Nurturing a congregational aesthetic functions as a means of building and reinforcing communal identity, as groups like the Primitive Baptists demonstrate. It pushes beyond intellectual doctrine and ideals that bind congregations together in order to appeal to shared emotional and affective ideals.

In a world ravaged by COVID-19, famine, white supremacy and greed — among other things — perhaps pausing to consider what we as Baptists find beautiful would provide congregations the imaginative energy to dream new futures. If we can see, and taste, and smell, and hear, and feel the kingdom of God, we might better be able to imagine it on earth as it is in heaven.  

The sacrament of not touching: a gift of grace made literally a matter of life and death

Bill LeonardThere’s a story about the Appalachian Baptist preacher who declared, “In our church, we ‘love one another’ like Jesus taught. We reach out to each other with the right hand of Christian fellowship and the laying on of hands. We used to give each other the kiss of peace, but some people got to lingering a little, so we had to give it up!”

In 2020, the year of our Lord and COVID-19, “lingering a little” isn’t the only practice avoided by Christian congregations. The novel coronavirus compels us to relinquish touching altogether. Such “outward and visible signs” of Christian love, grace and community as the right hand of fellowship, the laying on of hands, passing the peace and anointing with oil have given way to socio-physical distancing, sheltering in place and shuttered church buildings.

In these days, Holy Communion with a common cup of fermented wine is questionable enough; but Holy Communion with a common cup of temperance grape juice is a potential death sentence. Baptism of infants or adults, with a little or a lot of water, is life-threatening for those who cluster around the baptismal font or “wade in the water” of the fiberglass baptistery.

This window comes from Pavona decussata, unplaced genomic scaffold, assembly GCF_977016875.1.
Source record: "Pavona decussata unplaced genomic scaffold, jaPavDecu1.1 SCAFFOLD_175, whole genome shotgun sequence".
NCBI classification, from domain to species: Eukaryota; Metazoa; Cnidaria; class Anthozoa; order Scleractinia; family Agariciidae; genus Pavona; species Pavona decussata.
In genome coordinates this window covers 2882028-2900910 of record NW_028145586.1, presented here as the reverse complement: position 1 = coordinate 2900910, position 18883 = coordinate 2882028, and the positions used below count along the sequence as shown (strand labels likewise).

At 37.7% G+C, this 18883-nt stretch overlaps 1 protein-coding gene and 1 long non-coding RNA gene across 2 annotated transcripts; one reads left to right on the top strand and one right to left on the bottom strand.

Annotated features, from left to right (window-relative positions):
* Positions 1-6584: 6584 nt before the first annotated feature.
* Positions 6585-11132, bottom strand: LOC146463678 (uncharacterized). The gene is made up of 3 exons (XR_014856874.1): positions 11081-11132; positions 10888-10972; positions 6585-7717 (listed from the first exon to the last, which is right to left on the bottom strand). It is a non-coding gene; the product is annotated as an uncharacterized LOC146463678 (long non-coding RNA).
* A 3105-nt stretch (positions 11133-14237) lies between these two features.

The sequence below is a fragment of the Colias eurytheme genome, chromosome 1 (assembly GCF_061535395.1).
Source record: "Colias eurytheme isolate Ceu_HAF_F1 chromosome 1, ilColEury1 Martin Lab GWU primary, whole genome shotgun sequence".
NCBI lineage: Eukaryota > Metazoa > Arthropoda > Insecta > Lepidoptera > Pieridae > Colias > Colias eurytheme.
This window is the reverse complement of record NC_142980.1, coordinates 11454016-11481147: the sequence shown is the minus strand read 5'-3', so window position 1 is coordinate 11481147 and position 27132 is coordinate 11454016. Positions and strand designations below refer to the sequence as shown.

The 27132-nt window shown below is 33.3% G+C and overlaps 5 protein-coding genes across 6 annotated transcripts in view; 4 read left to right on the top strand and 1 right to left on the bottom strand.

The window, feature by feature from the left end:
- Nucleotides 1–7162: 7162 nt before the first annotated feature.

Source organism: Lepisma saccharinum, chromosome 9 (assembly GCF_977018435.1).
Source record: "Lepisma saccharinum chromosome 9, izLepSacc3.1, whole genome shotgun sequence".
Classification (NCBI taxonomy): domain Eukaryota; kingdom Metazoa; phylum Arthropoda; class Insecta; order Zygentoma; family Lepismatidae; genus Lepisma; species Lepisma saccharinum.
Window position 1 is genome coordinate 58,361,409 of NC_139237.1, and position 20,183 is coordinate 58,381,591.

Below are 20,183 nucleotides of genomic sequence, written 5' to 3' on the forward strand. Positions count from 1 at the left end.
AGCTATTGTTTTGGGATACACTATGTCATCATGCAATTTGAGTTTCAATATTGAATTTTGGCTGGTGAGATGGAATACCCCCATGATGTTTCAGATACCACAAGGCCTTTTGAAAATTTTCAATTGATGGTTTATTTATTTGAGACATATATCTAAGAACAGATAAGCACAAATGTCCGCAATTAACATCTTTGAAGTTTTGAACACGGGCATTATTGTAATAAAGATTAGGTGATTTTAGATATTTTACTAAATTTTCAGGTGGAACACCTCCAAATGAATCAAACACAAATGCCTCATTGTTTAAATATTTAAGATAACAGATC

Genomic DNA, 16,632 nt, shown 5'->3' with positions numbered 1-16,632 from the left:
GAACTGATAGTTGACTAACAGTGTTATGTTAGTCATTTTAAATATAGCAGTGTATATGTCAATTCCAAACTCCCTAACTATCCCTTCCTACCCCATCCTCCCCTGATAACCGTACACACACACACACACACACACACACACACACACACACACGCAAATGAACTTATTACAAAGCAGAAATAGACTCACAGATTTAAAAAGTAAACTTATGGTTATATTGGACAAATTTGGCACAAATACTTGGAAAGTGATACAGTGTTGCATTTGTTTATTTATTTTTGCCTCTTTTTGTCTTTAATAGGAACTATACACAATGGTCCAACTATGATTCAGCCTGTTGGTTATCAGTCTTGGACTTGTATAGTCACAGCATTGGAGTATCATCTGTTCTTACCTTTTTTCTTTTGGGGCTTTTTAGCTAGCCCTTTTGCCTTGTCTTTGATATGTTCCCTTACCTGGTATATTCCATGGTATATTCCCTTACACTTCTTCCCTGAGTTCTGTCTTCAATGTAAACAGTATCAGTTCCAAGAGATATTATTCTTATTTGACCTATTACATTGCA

Worse yet, the very “sanctuaries” in which Christians long shared communal worship are now potential danger zones for infecting members of the Body of Christ, especially senior adults or persons with vulnerable health conditions. At this moment in time nationally or globally, it’s nigh impossible to be physically present for worship with our sisters and brothers in Christ.

“COVID-19 has shut down those Sunday gospel encounters, and I find myself a bit lost without them.”

As congregational separation and virtual worship persist, I find myself longing for the healing touches consistently dispensed in our home congregation, First Baptist Church, Highland Avenue in Winston-Salem – sacraments of grace I’ve taken all-too-for-granted. Sunday after Sunday we hear the collective invitation to “come to the altar” or to join hands with folks in a nearby pew as we pray together. Some Sundays, ministers and members lay hands on individuals who face a new calling or dire circumstances, reaching out in collective love and intercession. Sunday services also include a “fellowship moment” when we greet each other with blessings, handshakes and lots of hugs, mindful of the minister’s admonition of “no long conversations.” (He knows we are a loquacious bunch.)

These days, I especially miss my “pew neighbors,” folks who consistently gather in the same section of the sanctuary each Sunday. For the last 23 years, our family has occupied a specific congregational locale, to the right of the center aisle, about two-thirds of the way back. Close enough to let the Spirit find us, but not so close that it can get out of hand. We are joined by other practitioners who consistently claim that proximate sacred space. Over the years we’ve become what the 17th-century Pietists called an ecclesiolae in ecclesia, a little church within the church.

Each Sunday we reach out to one another physically and spiritually, singing and praying together, sometimes bearing one another’s burdens, conversing before and after (OK, sometimes during) the morning service about assorted spiritual, communal and political issues that challenge us. One dear friend and I confess our shared love for Jesus and Democratic politics, usually in that order. Another often engages me in conversations about scripture. We frequently “share our mutual woes,” as the old hymn says, as well as small bottles of hand sanitizer, passed around after the “fellowship moment,” just to be safe.